There are some of those very small uses, really just a few seconds here and there, which put you in that time and place without having to hang onto it. I mean, “The Macarena,” for example, it’s a potent kind of time machine. … The Aqua “My Oh My” thing — things I would never think I was gonna be putting into a film! … and (the band) Steps: I think it’s probably quite British in terms of those references. They’re specific to that moment, and that holiday culture that those resorts have. But then there’s sort of the other end of it. At the opposite of Steps and “The Macrarena” was probably Blur’s “Tender,” maybe particularly in the way it was used, with that beautiful sound design making it that kind of floating, timeless feel.
I’m not sure how much to put in there about the climactic song, because it’s so powerful we don’t want to spoil it for those who haven’t seen “Aftersun.”
I know. It is a bit of a spoiler, isn’t it?
So here is the spoiler warning as we proceed to talk about it. Let’s discuss the climactic use of Queen and David Bowie’s “Under Pressure,” both in practical terms of how you got it but also how it’s used.
Charlotte had put that in the edit, and at any time you put a song as iconic as that in, it’s very hard to replace the temp love, as we all know. So really it was a case of, OK, how can we make this happen? We were very limited in budget. And, you know, it’s not even one artist. It’s two of the biggest artists ever, and their estates, to bring on board. And they were all fantastic to work with. We were very clear about the story and the way we were using the song, because it’s mixed in with score. We did quite a lot to it in the edit, but all for very purposeful reasons. And it’s beautiful. I mean, there are so many responses I’ve seen where people say, “I’ll never listen to ‘Under Pressure’ the same again.” I’m so happy it all came together. Like I said, it was very much down to a careful negotiation with all of those parties, and they were great. And I think that says so much about those artists and their sense of creativity. Now it’s a critically acclaimed film, but then it was just really a small independent film that they were being asked to be part of. And I think that everyone saw literally the art of that and kind of fell in love with it. It was a very happy day when all of those approvals came in.
That didn’t completely overwhelm the entire budget to bring that in?
I mean, I’d say it was definitely a balance, the whole thing, but we got there. And it was so worth it.
Can you speak to why that song works there and is able to sort of be integrated with score? It’s such an unusual song to begin with, almost like a Rorschach test. Like, is this a happy song? Is it a sad song? Before you get into the strangeness and ambiguity of the scene itself, which is not immediately comprehensible as a dream, or nightmare.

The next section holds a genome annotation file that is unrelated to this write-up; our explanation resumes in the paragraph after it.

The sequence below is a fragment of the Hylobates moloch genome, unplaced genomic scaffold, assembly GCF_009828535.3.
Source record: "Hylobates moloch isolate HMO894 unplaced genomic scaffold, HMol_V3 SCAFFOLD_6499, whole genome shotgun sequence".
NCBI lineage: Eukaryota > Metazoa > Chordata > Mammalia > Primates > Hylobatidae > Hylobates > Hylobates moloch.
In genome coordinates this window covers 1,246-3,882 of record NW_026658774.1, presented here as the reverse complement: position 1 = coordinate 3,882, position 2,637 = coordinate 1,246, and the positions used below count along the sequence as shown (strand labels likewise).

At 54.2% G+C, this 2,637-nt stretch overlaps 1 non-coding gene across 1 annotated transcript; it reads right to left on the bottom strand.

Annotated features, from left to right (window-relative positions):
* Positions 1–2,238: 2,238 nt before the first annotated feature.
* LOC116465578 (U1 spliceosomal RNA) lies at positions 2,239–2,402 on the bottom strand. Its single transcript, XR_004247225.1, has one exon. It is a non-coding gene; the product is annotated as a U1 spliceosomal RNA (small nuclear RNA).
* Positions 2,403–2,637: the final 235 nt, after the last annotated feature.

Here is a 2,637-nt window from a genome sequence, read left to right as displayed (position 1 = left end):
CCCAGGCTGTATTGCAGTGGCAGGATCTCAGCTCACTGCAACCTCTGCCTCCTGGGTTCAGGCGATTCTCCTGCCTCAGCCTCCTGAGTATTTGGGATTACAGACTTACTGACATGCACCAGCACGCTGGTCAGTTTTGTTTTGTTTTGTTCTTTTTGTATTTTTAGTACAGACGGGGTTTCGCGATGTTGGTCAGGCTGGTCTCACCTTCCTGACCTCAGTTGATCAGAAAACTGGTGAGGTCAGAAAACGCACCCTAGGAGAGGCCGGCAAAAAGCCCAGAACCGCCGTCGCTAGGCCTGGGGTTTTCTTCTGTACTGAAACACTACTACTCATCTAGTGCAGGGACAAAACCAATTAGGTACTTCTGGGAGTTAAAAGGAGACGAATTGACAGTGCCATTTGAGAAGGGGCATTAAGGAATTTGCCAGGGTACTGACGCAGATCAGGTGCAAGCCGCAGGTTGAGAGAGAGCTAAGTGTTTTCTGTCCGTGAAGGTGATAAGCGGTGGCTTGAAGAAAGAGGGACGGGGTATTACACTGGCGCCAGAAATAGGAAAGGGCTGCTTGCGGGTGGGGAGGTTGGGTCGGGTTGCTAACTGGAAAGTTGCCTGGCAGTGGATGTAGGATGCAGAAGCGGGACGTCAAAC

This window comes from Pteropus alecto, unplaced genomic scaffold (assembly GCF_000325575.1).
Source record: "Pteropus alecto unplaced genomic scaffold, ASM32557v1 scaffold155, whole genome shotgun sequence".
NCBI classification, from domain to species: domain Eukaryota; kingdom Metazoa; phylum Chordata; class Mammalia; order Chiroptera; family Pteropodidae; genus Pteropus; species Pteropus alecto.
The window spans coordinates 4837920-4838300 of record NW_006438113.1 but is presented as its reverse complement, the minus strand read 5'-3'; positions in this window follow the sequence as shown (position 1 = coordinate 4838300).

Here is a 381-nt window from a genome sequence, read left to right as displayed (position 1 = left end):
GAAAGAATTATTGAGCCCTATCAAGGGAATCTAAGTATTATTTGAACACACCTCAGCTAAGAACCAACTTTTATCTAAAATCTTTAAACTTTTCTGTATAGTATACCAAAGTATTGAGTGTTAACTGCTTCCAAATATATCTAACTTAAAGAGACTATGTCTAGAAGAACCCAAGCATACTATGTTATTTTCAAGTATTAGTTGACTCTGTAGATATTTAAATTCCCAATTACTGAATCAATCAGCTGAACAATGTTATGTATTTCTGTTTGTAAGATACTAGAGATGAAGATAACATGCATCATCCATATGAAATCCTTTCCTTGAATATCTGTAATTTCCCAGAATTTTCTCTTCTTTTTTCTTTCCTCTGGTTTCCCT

Especially because at the beginning of the scene, it’s a happy song, isn’t it? It’s the song that gets him to dance. It’s the song that gets her to sort of laugh, embarrassed about her dancing dad. And then as soon as you start taking away elements of that song, and particularly I think when you got down to those very raw vocals, there’s so much in those voices. Again, that is about how great Freddie Mercury and David Bowie are literally as singers. Not to take aside the beautiful musicality of it all, but just as pure technical singers, hearing those voices so exposed, I think, did bring a rawness that allows it to sort of change as the picture’s changing and then as the score comes in and takes it to another level. Not all songs can do that, for sure. I mean, it’s not even really a classic verse/chorus/verse song. So it’s already got that ability to do something that’s maybe more operatic, in the sort of broadest sense of telling a story through the vocals. So I think it’s all down to getting down to the basic beauty of the vocals on those takes.
As a viewer, you’re trying to make sense of what’s happening while giving in to the emotions. And it was very chilling as you’re kind of going through, is this happening in a real world, or is this a fantasy sequence?
And there’s a moment where it just is completely silent — like it slightly stops and then starts again. And you feel that sort of almost suspense of reality, as you’re moving from the flashbacks back to reality. But Ollie’s dexterity with that, with allowing space and delicacy, was totally key to making that work.
What’s next for you?
I’ve just started on Sean Durkin’s new film, “The Iron Claw,” which is the wrestling movie with Zac Efron, based on the true story of the Von Erich family in Texas. This is the fourth time I’ve worked with Sean, so it’s really lovely. And “Dead Ringers,” the Amazon remake of the Cronenberg film, for TV, with Rachel Weiss as the twins. That’s gonna be wild when this comes out.